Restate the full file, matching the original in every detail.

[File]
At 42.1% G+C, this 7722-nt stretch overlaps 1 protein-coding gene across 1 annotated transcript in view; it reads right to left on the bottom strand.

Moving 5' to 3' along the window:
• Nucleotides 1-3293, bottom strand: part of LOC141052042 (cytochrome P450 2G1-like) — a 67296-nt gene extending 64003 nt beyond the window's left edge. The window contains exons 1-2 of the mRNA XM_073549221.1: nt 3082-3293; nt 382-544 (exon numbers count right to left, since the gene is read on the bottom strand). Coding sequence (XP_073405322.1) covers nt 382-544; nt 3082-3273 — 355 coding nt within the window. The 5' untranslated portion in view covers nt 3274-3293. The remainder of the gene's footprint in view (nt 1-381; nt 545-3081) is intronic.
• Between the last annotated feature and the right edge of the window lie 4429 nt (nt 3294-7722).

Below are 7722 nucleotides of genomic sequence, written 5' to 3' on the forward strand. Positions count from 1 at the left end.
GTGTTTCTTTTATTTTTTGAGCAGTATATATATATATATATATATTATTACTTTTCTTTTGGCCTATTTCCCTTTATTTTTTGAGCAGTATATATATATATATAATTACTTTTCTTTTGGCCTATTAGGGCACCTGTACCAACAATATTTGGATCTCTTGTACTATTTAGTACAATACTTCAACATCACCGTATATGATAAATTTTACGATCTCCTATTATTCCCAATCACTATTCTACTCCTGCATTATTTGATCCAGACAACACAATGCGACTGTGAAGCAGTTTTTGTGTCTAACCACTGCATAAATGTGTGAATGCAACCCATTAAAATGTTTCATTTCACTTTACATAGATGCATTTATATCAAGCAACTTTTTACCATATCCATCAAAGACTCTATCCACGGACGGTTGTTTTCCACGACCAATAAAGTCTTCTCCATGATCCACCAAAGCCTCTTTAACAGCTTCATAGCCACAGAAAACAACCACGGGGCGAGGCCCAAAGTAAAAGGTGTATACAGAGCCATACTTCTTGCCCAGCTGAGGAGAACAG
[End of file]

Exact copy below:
At 42.1% G+C, this 7722-nt stretch overlaps 1 protein-coding gene across 1 annotated transcript in view; it reads right to left on the bottom strand.

Moving 5' to 3' along the window:
• Nucleotides 1-3293, bottom strand: part of LOC141052042 (cytochrome P450 2G1-like) — a 67296-nt gene extending 64003 nt beyond the window's left edge. The window contains exons 1-2 of the mRNA XM_073549221.1: nt 3082-3293; nt 382-544 (exon numbers count right to left, since the gene is read on the bottom strand). Coding sequence (XP_073405322.1) covers nt 382-544; nt 3082-3273 — 355 coding nt within the window. The 5' untranslated portion in view covers nt 3274-3293. The remainder of the gene's footprint in view (nt 1-381; nt 545-3081) is intronic.
• Between the last annotated feature and the right edge of the window lie 4429 nt (nt 3294-7722).

Below are 7722 nucleotides of genomic sequence, written 5' to 3' on the forward strand. Positions count from 1 at the left end.
GTGTTTCTTTTATTTTTTGAGCAGTATATATATATATATATATATTATTACTTTTCTTTTGGCCTATTTCCCTTTATTTTTTGAGCAGTATATATATATATATAATTACTTTTCTTTTGGCCTATTAGGGCACCTGTACCAACAATATTTGGATCTCTTGTACTATTTAGTACAATACTTCAACATCACCGTATATGATAAATTTTACGATCTCCTATTATTCCCAATCACTATTCTACTCCTGCATTATTTGATCCAGACAACACAATGCGACTGTGAAGCAGTTTTTGTGTCTAACCACTGCATAAATGTGTGAATGCAACCCATTAAAATGTTTCATTTCACTTTACATAGATGCATTTATATCAAGCAACTTTTTACCATATCCATCAAAGACTCTATCCACGGACGGTTGTTTTCCACGACCAATAAAGTCTTCTCCATGATCCACCAAAGCCTCTTTAACAGCTTCATAGCCACAGAAAACAACCACGGGGCGAGGCCCAAAGTAAAAGGTGTATACAGAGCCATACTTCTTGCCCAGCTGAGGAGAACAG